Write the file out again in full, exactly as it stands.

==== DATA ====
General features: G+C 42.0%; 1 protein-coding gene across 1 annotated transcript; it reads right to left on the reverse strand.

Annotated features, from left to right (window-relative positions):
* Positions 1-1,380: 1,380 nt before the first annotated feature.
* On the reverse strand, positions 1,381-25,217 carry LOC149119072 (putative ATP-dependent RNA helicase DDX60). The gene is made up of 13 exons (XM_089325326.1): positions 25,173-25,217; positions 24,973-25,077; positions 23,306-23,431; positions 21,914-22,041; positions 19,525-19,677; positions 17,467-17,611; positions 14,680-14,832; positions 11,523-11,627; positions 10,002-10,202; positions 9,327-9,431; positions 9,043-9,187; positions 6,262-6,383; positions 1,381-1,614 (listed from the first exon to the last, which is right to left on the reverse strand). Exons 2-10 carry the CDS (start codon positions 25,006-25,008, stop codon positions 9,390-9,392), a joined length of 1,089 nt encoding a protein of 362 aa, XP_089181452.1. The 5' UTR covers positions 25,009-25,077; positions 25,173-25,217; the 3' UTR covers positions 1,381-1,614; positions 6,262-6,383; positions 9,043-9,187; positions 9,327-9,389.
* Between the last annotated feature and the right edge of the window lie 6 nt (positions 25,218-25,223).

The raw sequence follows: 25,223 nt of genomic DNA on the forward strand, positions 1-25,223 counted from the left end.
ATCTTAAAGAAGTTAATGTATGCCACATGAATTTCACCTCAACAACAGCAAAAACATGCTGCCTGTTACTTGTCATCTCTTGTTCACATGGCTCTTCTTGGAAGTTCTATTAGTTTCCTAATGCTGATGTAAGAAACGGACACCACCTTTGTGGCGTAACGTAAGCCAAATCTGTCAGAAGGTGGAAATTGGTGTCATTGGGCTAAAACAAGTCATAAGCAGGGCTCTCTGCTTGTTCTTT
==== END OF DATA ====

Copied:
General features: G+C 42.0%; 1 protein-coding gene across 1 annotated transcript; it reads right to left on the reverse strand.

Annotated features, from left to right (window-relative positions):
* Positions 1-1,380: 1,380 nt before the first annotated feature.
* On the reverse strand, positions 1,381-25,217 carry LOC149119072 (putative ATP-dependent RNA helicase DDX60). The gene is made up of 13 exons (XM_089325326.1): positions 25,173-25,217; positions 24,973-25,077; positions 23,306-23,431; positions 21,914-22,041; positions 19,525-19,677; positions 17,467-17,611; positions 14,680-14,832; positions 11,523-11,627; positions 10,002-10,202; positions 9,327-9,431; positions 9,043-9,187; positions 6,262-6,383; positions 1,381-1,614 (listed from the first exon to the last, which is right to left on the reverse strand). Exons 2-10 carry the CDS (start codon positions 25,006-25,008, stop codon positions 9,390-9,392), a joined length of 1,089 nt encoding a protein of 362 aa, XP_089181452.1. The 5' UTR covers positions 25,009-25,077; positions 25,173-25,217; the 3' UTR covers positions 1,381-1,614; positions 6,262-6,383; positions 9,043-9,187; positions 9,327-9,389.
* Between the last annotated feature and the right edge of the window lie 6 nt (positions 25,218-25,223).

The raw sequence follows: 25,223 nt of genomic DNA on the forward strand, positions 1-25,223 counted from the left end.
ATCTTAAAGAAGTTAATGTATGCCACATGAATTTCACCTCAACAACAGCAAAAACATGCTGCCTGTTACTTGTCATCTCTTGTTCACATGGCTCTTCTTGGAAGTTCTATTAGTTTCCTAATGCTGATGTAAGAAACGGACACCACCTTTGTGGCGTAACGTAAGCCAAATCTGTCAGAAGGTGGAAATTGGTGTCATTGGGCTAAAACAAGTCATAAGCAGGGCTCTCTGCTTGTTCTTT